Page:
Strict data protection rules will improve rather than weaken law enforcement

Europe’s current data protection proposals come in two parts: the General Data Protection Regulation (GDPR) which primarily affects the relationship between business and personal data, and a separate directive affecting the relationship between law enforcement and personal data. The European Data Protection Supervisor (EDPS) has always expressed a preference for a single regime based on the GDPR so that law enforcement would be bound by the same legal construct as business in order to avoid the possibility of contradiction between the two regimes. 

This has not happened. Under a directive individual nations states can implement the EC’s requirements in their own way. Europol, the EU Agency for Law Enforcement and Training, is different since it is a European rather than national agency. As such, its regulations are set centrally by the Commission rather than by individual member states. The EDPS yesterday published his official ‘Opinion’ on the Commission’s proposal for a new legal framework for Europol.

The danger for data protection principles is that law enforcement is all about gathering and analyzing personal information. Where a transnational agency is concerned, the requirement becomes one of amalgamating data from multiple databases from multiple law enforcement sources; and the potential for an abuse of personal data becomes that much greater. While his Opinion includes numerous recommendations designed to further strengthen the EC’s existing proposals, EDPS Peter Hustinx stresses that this will improve rather than hamper the work of Europol. “A strong framework of data protection is important not only for those under suspicion or involved in an investigation,” he says, “but also contributes to the success of police and judicial cooperation.”

His argument is that the validity of criminal investigations relies on the quality and integrity of the data collected. Respecting data protection principles can therefore help reinforce the reliability of such evidence, making a successful conclusion to the investigation more likely while simultaneously affording more protection to the innocent. To achieve this, he suggests, “in practice this means that Europol should collate personal information for specific investigations only... [and] the effective supervision of Europol is needed to ensure that it operates in full compliance with the stringent case law of the EU Court.”

If this principal were applied at a national level, it would imply disapproval of the UK’s draft Communications Data Bill which intends to collect all communications traffic data at all times; without the need for a court order and therefore not necessarily related to any specific investigation. (The future of the Bill is uncertain following its rejection by the Deputy Prime Minister and leader of the Lib-Dems Nick Clegg; but it is commonly believed that the Conservative Party is unwilling to abandon it.) The UK government has claimed that traffic data is different to content, suggesting that it is not so personal. It is noticeable, however, that the EDPS specifically says, “details such as health data, data used for evaluation purposes and traffic data on the use of telephone, email or internet are also considered personal data.”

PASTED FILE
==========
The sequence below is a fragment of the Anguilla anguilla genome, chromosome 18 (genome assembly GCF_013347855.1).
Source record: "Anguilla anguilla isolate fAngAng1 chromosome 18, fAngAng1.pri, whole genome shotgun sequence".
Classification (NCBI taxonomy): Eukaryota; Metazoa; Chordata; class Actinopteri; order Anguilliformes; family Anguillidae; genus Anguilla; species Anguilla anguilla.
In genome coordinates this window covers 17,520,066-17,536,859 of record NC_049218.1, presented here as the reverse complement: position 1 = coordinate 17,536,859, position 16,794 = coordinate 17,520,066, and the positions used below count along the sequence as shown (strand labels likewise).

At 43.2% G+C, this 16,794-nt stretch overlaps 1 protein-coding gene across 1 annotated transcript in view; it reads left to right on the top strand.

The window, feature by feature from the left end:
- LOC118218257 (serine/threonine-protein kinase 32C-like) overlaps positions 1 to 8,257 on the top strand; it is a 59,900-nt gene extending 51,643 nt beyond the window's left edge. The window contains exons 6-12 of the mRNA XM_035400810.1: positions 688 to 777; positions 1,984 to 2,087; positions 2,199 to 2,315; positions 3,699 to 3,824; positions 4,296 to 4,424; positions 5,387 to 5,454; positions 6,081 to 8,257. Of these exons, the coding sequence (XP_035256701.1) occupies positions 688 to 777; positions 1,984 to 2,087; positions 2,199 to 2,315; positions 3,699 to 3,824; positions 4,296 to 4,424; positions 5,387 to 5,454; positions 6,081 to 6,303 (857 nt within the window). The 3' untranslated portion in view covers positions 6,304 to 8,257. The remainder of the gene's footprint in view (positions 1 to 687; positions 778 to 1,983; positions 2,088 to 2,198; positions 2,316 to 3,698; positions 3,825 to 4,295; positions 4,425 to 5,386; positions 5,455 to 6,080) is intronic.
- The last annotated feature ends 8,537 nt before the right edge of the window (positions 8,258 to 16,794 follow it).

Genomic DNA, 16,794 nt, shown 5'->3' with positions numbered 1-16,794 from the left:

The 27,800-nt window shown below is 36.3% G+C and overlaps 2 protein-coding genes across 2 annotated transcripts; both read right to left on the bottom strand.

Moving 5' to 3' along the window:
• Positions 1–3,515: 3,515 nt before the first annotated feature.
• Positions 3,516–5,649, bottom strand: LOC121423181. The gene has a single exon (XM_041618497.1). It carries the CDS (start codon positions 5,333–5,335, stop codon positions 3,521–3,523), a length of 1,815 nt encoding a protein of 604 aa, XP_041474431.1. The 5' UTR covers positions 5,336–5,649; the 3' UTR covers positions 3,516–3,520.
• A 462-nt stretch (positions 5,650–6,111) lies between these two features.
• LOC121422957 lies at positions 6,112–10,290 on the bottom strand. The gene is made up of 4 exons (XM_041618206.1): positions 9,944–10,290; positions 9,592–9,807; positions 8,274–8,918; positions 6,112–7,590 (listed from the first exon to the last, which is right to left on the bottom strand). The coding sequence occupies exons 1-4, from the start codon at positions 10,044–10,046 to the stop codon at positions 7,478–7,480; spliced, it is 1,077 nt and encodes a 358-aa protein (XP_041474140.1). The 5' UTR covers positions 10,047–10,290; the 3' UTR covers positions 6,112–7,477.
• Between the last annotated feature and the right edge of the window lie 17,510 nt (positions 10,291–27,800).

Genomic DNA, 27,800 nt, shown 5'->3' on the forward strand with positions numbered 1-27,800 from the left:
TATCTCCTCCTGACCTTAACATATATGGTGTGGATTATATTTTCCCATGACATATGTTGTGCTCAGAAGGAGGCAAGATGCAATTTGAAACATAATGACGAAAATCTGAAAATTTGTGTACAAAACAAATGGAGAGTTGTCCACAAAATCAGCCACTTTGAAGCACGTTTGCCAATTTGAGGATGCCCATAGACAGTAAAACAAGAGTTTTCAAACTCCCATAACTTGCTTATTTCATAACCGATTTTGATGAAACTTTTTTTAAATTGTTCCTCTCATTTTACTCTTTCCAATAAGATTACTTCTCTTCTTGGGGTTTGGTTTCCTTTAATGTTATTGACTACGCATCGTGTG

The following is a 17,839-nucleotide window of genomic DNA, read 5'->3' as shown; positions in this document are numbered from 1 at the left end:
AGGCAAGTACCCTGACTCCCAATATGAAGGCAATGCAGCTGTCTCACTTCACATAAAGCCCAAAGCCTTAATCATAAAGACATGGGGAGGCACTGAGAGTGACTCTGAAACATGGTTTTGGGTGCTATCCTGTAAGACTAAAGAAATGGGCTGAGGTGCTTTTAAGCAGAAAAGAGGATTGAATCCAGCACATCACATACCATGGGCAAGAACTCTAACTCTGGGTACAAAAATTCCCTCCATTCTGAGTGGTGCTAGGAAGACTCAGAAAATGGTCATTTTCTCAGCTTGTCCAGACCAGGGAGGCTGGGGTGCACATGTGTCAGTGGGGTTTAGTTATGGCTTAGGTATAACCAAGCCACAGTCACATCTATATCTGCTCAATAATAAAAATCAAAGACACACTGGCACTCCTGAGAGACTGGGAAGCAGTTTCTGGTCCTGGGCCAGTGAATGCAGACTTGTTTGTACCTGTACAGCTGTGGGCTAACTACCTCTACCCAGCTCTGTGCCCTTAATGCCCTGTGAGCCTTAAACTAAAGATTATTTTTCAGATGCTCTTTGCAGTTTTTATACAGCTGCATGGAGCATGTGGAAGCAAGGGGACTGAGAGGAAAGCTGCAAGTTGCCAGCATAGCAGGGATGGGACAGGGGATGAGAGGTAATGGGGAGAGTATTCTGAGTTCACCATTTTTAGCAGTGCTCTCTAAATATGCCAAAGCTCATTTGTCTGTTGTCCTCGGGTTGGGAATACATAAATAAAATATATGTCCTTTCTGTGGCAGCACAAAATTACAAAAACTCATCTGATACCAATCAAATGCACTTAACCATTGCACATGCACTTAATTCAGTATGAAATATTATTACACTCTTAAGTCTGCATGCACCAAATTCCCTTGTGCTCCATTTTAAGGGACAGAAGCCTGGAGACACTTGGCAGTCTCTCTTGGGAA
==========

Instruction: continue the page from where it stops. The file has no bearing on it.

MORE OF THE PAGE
This is an example of why he would prefer a single Regulation across Europe for all data protection: since national law enforcement proposals are a Directive that can be implemented according to national conditions, there is a potential for conflict between different rules – in this case, UK law enforcement agencies would not be bound by the same rules that bind Europol.

The EC’s proposals are that the EDPS is to supervise Europol’s compliance with the data protection rules. This Opinion is the EDPS’ attempt to fine tune those rules to avoid the need to supervise something he doesn’t believe to be sufficiently stringent. He is particularly concerned that the rules for Europol are “at least as high as that which is prescribed in the current data protection framework” – echoing a growing concern that the new wider data protection proposals could ultimately weaken rather than strengthen existing data protection in Europe.

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